ASATA members attended a lecture at UC Berkeley on February 27, 2014: Manufacturing Choice - The media and Indian elections: A talk by Journalist Kalpana Sharma
Kalpana Sharma is a Bombay-based independent journalist, columnist and media consultant. She spoke to us about the way news media has changed in India over the last few decades. Her descriptions of media monopolies, and how TV news reduces complex issues into adversarial binaries — invisibilizing the voices of people truly impacted by political changes — is all too familiar for those of us who know Fox News and CNN in the U.S. There are no rules in India about cross-ownership of media
Business interests have completely captured media.
Sharma focused specifically on the role of journalists, the corruption of reporting outlets, and the manipulation of voters in India. She left us with an optimistic realization that many Indian voters are able to see through the inaccurate and skewed data being reported on TV.
The success of the Aam Aadmi party shows that people are fed up with corruption. The support for this “common man” party could be a direct response to the lack of transparency in governance. Regardless of how Aam Aadmi performs, their message is resonating and has led to renewed civic engagement.
ASATA has participated in petitions to hold Narendra Modi accountable for his role in the 2002 Riots and to deny his visa for visiting the U.S. India’s mainstream media has named Modi as the likely winner of the upcoming elections. As we all continue to follow the news coming from India, it is helpful to have the context and analysis of a journalist like Sharma.
The event was live tweeted by the Center for South Asian Studies at Berkeley.
ASATA members with Journalist Kalpana Sharma.
ASATA’s sponsored project the Totally Radical Muslims Zine was featured in the East Bay Express. Check it out!
Devika, Nadia, Vin, Sabiha and Preeti at the AACRE retreat, January 2014
On January 25, 2014, six ASATA members attended the Asian Americans for Civil Rights and Equality (AACRE) retreat.
The day-long retreat was an opportunity for all the AACRE member organizations to hear updates on each others’ work, talk about what we are as a network together, and hear some advice/lessons learned from other organizers who have done coalition building work.
ASATA members participated in a conversation on feminism, solidarity, Asian American identity, intergenerational activism (with a shoutout to BASS), and more — and as a bonus you get to see /hear from our very own Taz Ahmed!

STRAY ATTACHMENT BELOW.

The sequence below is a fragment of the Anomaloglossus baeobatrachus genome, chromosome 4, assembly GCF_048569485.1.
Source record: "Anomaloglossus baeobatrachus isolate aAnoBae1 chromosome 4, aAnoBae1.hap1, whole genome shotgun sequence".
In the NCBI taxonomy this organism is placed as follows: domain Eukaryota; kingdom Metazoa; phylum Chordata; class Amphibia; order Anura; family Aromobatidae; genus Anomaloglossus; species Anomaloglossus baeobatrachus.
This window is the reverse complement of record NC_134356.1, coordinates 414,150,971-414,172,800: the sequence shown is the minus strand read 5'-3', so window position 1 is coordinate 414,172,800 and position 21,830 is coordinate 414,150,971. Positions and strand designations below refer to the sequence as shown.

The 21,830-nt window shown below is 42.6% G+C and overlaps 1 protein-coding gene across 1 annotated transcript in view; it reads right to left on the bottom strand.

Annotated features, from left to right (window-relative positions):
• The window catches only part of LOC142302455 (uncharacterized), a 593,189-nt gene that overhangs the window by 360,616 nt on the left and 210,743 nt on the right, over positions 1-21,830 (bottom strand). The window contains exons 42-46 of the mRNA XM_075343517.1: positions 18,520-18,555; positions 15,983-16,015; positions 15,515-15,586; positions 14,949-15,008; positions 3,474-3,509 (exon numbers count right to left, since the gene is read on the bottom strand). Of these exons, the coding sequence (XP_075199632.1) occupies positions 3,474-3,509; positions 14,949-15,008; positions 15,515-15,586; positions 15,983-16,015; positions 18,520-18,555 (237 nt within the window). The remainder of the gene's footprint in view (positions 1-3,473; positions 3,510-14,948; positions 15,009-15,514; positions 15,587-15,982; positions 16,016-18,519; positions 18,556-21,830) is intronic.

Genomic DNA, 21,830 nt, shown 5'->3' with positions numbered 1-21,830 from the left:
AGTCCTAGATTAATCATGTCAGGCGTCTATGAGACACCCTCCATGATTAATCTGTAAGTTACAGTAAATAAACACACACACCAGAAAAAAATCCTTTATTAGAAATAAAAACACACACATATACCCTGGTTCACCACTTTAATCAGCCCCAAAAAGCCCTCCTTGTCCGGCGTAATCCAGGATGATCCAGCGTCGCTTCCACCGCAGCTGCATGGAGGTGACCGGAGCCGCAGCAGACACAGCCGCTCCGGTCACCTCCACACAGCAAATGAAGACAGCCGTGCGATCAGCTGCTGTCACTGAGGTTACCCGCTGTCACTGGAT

You can watch the video here: http://notyourasiansidekick.com/
Nadia Hussain and Sabiha Basrai represented ASATA at the final AMEMSA Civic Engagement Fund Convening at the Islamic Cultural and Community Center in Oakland on October 28, 2013. The convening concluded the three year capacity building project and left us with ideas and plans to continue supporting each other’s work. ASATA’s participation in the Civic Engagement Fund has renewed our connections with Arab Resource and Organizing Center, Narika, and Third i, while also building new relationships with African Advocacy Network, Omid Advocates, Council on American Islamic Relations, and several other awesome organizations. Our participation has also included grant money that has helped projects like BASS and the Totally Radical Muslims Zine get off the ground.
It has been especially interesting to learn about how Asian Americans/Pacific Islanders in Philanthropy (AAPIP) built support for this fund. The AAPIP staff is committed to helping our Arab, Middle Eastern, Muslim and South Asian organizations continue to build capacity and bring our community voices to issues of immigrant rights, civil rights, and civic engagement.
photos courtesy of AAPIP.org
November 1, 2013
Dear friends, fam, crews, co-conspirators, inspirators, mentors, poets, activists, artists, teachers, musicians, painters - you whom I walk with,
Today, marks the 100th anniversary of the establishment of the Ghadar Press, and thereby oft gets noted as the founding date of Ghadar headquarters in San Francisco. Ghadar (‘Revolt’, in urdu/punjabi), inspired South Asian expatriates to rebel dream — not just for India’s independence from British rule, but for all enslaved bloodlines the world over - to breathe, love, burn, and die for real freedom.
ASATA co-sponsored this panel on gender-based violence featuring three South Asian feminists, and moderated by ASATA’s own Preeti Shekar.
The event was live tweeted.
As members of South Asians for Justice – Los Angeles (SAJ-LA), the Alliance for South Asians Taking Action (ASATA), and Friends of South Asia (FOSA), we vehemently oppose the construction of a proposed power plant in Mithi Virdi, Gujarat. The plan would have a devastating impact on the people and environment of the region. It would displace hundreds of thousands of people in surrounding villages, deprive farmers of their livelihood, wreak havoc on the environment, and would negatively impact the health of communities, not only in surrounding villages, but in the entire region.
Our organizations stand in solidarity with villagers and farmers who have organized tirelessly to protect their land, livelihood and families from this unjust encroachment.